© 2022 West Virginia Public Broadcasting
Telling West Virginia's Story
Play Live Radio
Next Up:
Available On Air Stations
Health & Science

Five Years After 2016 Flood, There’s Still Work To Do

Dave Melancon
Then-Rainelle Mayor Andrea Pendleton, left, congratulates Juanita Ruzek upon the 2017 dedication of her home, which had been flooded in 2016. Thanks to the efforts of charitable group Samaritan’s Purse, West Virginia Voluntary Agencies Active in Disaster, and FEMA’s Voluntary Agency Liaison, Ruzek was able to move back to a fully restored home, including HVAC, carpentry work and appliances, at no cost.

Five years ago, on June 23, muddy waters ravaged parts of the state in epic flooding that killed 23 people. It was the third deadliest flood in West Virginia.

Since then, a lot of the recovery work has been completed by volunteers.

Jenny Gannaway, executive director of West Virginia Voluntary Organizations Active in Disaster (WVVOAD), says there are 87 homes left on the organization’s list to repair.

“Now those 87 houses are probably the hardest homes that we had to recover,” Gannaway said. “It could be a situation where acquisition needed to take place in order to relocate the family, or the family lived in a very tough area that was hard to get equipment to to tear the house down, and then rebuild the house. We've had homes where we had to rebuild roads, in order to get equipment or get a mobile home back into that area. We've had homes that we had to rebuild a bridge in order to get the whole family recovered.”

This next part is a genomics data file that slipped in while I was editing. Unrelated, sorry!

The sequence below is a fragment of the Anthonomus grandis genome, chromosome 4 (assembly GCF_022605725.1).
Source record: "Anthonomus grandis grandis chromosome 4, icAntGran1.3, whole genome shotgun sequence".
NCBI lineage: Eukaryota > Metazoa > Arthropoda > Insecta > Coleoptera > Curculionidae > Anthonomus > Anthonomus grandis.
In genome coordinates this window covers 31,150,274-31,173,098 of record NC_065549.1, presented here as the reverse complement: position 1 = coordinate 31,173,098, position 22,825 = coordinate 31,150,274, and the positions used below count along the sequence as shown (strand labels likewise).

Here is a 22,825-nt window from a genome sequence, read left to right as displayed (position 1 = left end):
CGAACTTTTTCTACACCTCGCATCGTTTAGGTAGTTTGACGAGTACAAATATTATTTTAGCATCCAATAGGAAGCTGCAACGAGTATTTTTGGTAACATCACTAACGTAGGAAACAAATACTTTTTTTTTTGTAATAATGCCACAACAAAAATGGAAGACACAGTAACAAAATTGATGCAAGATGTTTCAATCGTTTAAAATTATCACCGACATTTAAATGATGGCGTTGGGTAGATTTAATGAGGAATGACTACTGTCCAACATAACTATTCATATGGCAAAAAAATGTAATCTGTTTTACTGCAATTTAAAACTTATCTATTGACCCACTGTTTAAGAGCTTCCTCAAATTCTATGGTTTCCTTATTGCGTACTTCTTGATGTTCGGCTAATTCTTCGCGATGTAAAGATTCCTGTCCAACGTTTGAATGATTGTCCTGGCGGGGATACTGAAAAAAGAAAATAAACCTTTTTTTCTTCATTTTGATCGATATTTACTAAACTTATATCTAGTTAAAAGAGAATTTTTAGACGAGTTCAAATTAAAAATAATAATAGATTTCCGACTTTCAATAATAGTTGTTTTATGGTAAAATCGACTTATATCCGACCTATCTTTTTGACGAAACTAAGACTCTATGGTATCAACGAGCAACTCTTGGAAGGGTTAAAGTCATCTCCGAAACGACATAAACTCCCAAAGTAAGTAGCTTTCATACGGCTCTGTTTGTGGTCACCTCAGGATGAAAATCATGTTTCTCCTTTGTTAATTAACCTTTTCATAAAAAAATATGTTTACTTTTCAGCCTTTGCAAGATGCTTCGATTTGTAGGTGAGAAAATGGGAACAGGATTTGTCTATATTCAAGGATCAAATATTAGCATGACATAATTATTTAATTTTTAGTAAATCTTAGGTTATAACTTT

Gannaway says there have been times when the organization has tried to acquire homes to help relocate residents, but residents did not want to let go.

“We have folks that just refuse to leave the area that they live in,” Gannaway said. “It was given to them by their grandparents or in their family for a while. It's tough on us. Those are hard things that we have to deal with when the only thing we can do is move you because there are reasons and guidelines that we can't rebuild you there.”

WV VOAD organized volunteers to rebuild 2,390 homes in 12 counties with donated dollars. The organization completed 311 homes with federal dollars from the state RISE Program.

“When RISE originally got started, we expected maybe 1,500 in the program. But because the voluntary agencies were able to achieve so much we didn't need that much to complete (projects) with the RISE program,” Gannaway said. “The 311 that has been completed with the program was 311 that may not be recovered, if we didn't have the RISE dollars, so we're very appreciative of that.”

Ganaway also shared a reminder that four counties were declared federal disasters about a month ago. While the flooding didn’t affect as many people, there are still people who are homeless. She says the goal is to finish rebuilding later this year the final 87 homes from 2016.

“To be able to drive through a neighborhood that we were able to rebuild those homes, safe,” Gannaway, “the kids are in the yard playing, they're cutting their grass, they're doing the things that they'd done before the flood, and knowing you were a part of them being able to do that. It's a really good feeling.”

WVPB is local news, education, music, and entertainment for West Virginia.
Your donation today will help keep us strong and vital.